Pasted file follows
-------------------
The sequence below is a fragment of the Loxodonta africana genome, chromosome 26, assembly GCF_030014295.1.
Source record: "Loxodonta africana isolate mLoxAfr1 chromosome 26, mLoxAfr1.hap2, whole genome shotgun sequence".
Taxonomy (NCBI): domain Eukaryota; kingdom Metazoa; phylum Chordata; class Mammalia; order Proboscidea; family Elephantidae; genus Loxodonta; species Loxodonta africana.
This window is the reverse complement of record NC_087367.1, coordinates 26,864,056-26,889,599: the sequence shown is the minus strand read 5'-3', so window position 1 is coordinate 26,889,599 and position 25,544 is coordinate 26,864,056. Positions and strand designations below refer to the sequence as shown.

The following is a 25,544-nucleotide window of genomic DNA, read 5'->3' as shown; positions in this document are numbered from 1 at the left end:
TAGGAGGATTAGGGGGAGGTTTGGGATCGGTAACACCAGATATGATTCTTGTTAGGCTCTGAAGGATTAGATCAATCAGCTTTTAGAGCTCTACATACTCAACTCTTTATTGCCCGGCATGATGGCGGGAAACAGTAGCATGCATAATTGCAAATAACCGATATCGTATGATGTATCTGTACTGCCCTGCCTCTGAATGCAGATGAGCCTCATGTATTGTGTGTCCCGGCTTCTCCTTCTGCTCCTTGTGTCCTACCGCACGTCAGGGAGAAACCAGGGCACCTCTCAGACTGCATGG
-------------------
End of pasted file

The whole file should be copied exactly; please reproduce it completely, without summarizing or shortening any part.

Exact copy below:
The sequence below is a fragment of the Loxodonta africana genome, chromosome 26, assembly GCF_030014295.1.
Source record: "Loxodonta africana isolate mLoxAfr1 chromosome 26, mLoxAfr1.hap2, whole genome shotgun sequence".
Taxonomy (NCBI): domain Eukaryota; kingdom Metazoa; phylum Chordata; class Mammalia; order Proboscidea; family Elephantidae; genus Loxodonta; species Loxodonta africana.
This window is the reverse complement of record NC_087367.1, coordinates 26,864,056-26,889,599: the sequence shown is the minus strand read 5'-3', so window position 1 is coordinate 26,889,599 and position 25,544 is coordinate 26,864,056. Positions and strand designations below refer to the sequence as shown.

The following is a 25,544-nucleotide window of genomic DNA, read 5'->3' as shown; positions in this document are numbered from 1 at the left end:
TAGGAGGATTAGGGGGAGGTTTGGGATCGGTAACACCAGATATGATTCTTGTTAGGCTCTGAAGGATTAGATCAATCAGCTTTTAGAGCTCTACATACTCAACTCTTTATTGCCCGGCATGATGGCGGGAAACAGTAGCATGCATAATTGCAAATAACCGATATCGTATGATGTATCTGTACTGCCCTGCCTCTGAATGCAGATGAGCCTCATGTATTGTGTGTCCCGGCTTCTCCTTCTGCTCCTTGTGTCCTACCGCACGTCAGGGAGAAACCAGGGCACCTCTCAGACTGCATGG